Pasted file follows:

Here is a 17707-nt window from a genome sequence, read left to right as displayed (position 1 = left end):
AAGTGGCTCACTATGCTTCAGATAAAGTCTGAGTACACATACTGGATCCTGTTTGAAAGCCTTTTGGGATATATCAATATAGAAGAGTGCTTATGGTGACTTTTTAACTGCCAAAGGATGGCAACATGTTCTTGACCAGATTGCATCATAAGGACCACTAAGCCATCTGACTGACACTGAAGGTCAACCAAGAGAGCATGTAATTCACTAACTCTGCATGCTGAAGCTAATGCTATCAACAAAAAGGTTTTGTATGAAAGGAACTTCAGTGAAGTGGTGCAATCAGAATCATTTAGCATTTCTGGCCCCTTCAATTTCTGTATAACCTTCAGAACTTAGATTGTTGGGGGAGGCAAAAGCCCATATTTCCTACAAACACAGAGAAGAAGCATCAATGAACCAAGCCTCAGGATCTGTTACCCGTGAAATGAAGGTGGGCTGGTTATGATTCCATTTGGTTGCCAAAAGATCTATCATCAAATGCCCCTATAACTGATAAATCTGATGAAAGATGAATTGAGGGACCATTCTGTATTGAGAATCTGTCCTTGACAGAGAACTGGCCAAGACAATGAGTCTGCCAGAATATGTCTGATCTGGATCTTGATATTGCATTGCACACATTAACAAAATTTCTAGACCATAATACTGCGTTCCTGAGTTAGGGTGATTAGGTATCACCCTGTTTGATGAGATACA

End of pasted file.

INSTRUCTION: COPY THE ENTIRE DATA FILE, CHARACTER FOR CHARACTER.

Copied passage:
Here is a 17707-nt window from a genome sequence, read left to right as displayed (position 1 = left end):
AAGTGGCTCACTATGCTTCAGATAAAGTCTGAGTACACATACTGGATCCTGTTTGAAAGCCTTTTGGGATATATCAATATAGAAGAGTGCTTATGGTGACTTTTTAACTGCCAAAGGATGGCAACATGTTCTTGACCAGATTGCATCATAAGGACCACTAAGCCATCTGACTGACACTGAAGGTCAACCAAGAGAGCATGTAATTCACTAACTCTGCATGCTGAAGCTAATGCTATCAACAAAAAGGTTTTGTATGAAAGGAACTTCAGTGAAGTGGTGCAATCAGAATCATTTAGCATTTCTGGCCCCTTCAATTTCTGTATAACCTTCAGAACTTAGATTGTTGGGGGAGGCAAAAGCCCATATTTCCTACAAACACAGAGAAGAAGCATCAATGAACCAAGCCTCAGGATCTGTTACCCGTGAAATGAAGGTGGGCTGGTTATGATTCCATTTGGTTGCCAAAAGATCTATCATCAAATGCCCCTATAACTGATAAATCTGATGAAAGATGAATTGAGGGACCATTCTGTATTGAGAATCTGTCCTTGACAGAGAACTGGCCAAGACAATGAGTCTGCCAGAATATGTCTGATCTGGATCTTGATATTGCATTGCACACATTAACAAAATTTCTAGACCATAATACTGCGTTCCTGAGTTAGGGTGATTAGGTATCACCCTGTTTGATGAGATACA